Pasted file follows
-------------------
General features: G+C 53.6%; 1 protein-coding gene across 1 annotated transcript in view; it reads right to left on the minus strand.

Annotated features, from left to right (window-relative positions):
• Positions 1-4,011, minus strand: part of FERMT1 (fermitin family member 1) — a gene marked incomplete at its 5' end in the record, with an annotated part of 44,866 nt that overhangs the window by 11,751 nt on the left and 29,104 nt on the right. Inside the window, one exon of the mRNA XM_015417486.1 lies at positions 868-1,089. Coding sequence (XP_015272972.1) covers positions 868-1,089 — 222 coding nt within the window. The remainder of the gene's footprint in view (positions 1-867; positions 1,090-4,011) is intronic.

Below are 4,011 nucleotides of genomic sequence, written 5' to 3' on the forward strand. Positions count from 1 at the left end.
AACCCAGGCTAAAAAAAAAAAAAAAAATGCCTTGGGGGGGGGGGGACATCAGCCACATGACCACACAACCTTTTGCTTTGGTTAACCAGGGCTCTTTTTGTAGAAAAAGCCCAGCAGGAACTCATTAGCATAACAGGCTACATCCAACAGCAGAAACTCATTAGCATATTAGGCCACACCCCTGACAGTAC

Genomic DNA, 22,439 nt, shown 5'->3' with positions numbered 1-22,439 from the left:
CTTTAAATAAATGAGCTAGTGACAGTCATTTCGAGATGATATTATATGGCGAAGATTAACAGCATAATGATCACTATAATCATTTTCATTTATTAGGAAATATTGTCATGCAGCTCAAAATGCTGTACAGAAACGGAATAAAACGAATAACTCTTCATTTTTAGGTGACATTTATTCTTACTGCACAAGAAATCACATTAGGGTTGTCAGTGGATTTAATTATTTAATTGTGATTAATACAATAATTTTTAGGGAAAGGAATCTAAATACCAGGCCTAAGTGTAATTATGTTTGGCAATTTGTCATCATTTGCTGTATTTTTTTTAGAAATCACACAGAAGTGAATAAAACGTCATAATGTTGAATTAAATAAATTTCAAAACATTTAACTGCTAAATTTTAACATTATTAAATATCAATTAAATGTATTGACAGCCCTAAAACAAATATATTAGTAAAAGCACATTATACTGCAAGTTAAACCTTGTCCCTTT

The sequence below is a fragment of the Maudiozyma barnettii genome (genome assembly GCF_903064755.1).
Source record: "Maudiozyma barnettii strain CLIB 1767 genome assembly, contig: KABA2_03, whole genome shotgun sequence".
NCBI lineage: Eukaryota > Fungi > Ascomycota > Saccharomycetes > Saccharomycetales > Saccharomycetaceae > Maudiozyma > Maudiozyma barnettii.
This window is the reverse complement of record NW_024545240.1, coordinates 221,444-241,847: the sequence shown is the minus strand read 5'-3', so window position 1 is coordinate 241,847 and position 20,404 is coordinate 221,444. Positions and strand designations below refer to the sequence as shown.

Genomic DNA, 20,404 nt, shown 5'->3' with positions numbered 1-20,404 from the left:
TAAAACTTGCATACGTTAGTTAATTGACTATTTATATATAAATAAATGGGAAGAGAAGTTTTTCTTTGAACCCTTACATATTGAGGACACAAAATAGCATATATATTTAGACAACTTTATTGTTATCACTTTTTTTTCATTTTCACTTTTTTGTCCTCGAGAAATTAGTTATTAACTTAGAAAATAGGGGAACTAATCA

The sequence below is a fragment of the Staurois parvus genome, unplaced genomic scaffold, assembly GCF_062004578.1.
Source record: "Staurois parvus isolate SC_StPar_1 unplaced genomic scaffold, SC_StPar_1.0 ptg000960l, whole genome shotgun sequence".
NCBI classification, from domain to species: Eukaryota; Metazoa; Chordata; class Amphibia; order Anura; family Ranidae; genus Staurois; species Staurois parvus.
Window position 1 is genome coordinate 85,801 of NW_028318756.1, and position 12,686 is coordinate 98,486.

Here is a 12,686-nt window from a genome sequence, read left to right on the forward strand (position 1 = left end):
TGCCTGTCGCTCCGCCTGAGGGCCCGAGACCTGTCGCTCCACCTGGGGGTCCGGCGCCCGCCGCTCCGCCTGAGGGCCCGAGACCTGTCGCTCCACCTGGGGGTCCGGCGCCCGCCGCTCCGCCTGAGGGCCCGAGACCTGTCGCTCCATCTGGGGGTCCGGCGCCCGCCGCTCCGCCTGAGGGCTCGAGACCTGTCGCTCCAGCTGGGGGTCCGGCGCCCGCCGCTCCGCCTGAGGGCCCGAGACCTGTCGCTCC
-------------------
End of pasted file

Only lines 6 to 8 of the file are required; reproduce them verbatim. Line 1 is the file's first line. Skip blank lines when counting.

Genomic DNA, 22,439 nt, shown 5'->3' with positions numbered 1-22,439 from the left:
CTTTAAATAAATGAGCTAGTGACAGTCATTTCGAGATGATATTATATGGCGAAGATTAACAGCATAATGATCACTATAATCATTTTCATTTATTAGGAAATATTGTCATGCAGCTCAAAATGCTGTACAGAAACGGAATAAAACGAATAACTCTTCATTTTTAGGTGACATTTATTCTTACTGCACAAGAAATCACATTAGGGTTGTCAGTGGATTTAATTATTTAATTGTGATTAATACAATAATTTTTAGGGAAAGGAATCTAAATACCAGGCCTAAGTGTAATTATGTTTGGCAATTTGTCATCATTTGCTGTATTTTTTTTAGAAATCACACAGAAGTGAATAAAACGTCATAATGTTGAATTAAATAAATTTCAAAACATTTAACTGCTAAATTTTAACATTATTAAATATCAATTAAATGTATTGACAGCCCTAAAACAAATATATTAGTAAAAGCACATTATACTGCAAGTTAAACCTTGTCCCTTT

The sequence below is a fragment of the Maudiozyma barnettii genome (genome assembly GCF_903064755.1).